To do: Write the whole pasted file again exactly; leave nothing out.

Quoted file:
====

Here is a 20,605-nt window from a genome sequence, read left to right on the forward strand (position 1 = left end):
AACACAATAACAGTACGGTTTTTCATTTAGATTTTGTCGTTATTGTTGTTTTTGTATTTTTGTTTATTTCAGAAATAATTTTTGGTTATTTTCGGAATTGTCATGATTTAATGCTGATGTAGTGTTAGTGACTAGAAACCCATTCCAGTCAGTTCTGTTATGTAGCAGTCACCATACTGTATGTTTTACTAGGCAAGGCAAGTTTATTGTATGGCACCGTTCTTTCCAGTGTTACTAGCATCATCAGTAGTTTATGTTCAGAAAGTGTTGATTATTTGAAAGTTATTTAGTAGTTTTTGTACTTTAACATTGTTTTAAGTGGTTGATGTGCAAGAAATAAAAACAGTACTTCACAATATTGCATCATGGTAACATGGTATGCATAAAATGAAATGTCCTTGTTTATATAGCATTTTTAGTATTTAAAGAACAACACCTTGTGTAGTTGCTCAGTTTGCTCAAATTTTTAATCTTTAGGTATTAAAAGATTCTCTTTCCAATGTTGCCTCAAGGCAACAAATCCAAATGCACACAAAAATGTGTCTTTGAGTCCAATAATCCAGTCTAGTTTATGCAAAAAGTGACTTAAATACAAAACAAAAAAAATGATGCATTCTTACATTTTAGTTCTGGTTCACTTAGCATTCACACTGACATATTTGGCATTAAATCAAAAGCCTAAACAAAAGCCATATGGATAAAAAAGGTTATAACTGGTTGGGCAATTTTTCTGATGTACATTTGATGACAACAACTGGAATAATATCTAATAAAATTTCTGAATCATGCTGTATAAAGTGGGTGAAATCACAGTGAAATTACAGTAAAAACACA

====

Here is a 20,605-nt window from a genome sequence, read left to right on the forward strand (position 1 = left end):
AACACAATAACAGTACGGTTTTTCATTTAGATTTTGTCGTTATTGTTGTTTTTGTATTTTTGTTTATTTCAGAAATAATTTTTGGTTATTTTCGGAATTGTCATGATTTAATGCTGATGTAGTGTTAGTGACTAGAAACCCATTCCAGTCAGTTCTGTTATGTAGCAGTCACCATACTGTATGTTTTACTAGGCAAGGCAAGTTTATTGTATGGCACCGTTCTTTCCAGTGTTACTAGCATCATCAGTAGTTTATGTTCAGAAAGTGTTGATTATTTGAAAGTTATTTAGTAGTTTTTGTACTTTAACATTGTTTTAAGTGGTTGATGTGCAAGAAATAAAAACAGTACTTCACAATATTGCATCATGGTAACATGGTATGCATAAAATGAAATGTCCTTGTTTATATAGCATTTTTAGTATTTAAAGAACAACACCTTGTGTAGTTGCTCAGTTTGCTCAAATTTTTAATCTTTAGGTATTAAAAGATTCTCTTTCCAATGTTGCCTCAAGGCAACAAATCCAAATGCACACAAAAATGTGTCTTTGAGTCCAATAATCCAGTCTAGTTTATGCAAAAAGTGACTTAAATACAAAACAAAAAAAATGATGCATTCTTACATTTTAGTTCTGGTTCACTTAGCATTCACACTGACATATTTGGCATTAAATCAAAAGCCTAAACAAAAGCCATATGGATAAAAAAGGTTATAACTGGTTGGGCAATTTTTCTGATGTACATTTGATGACAACAACTGGAATAATATCTAATAAAATTTCTGAATCATGCTGTATAAAGTGGGTGAAATCACAGTGAAATTACAGTAAAAACACA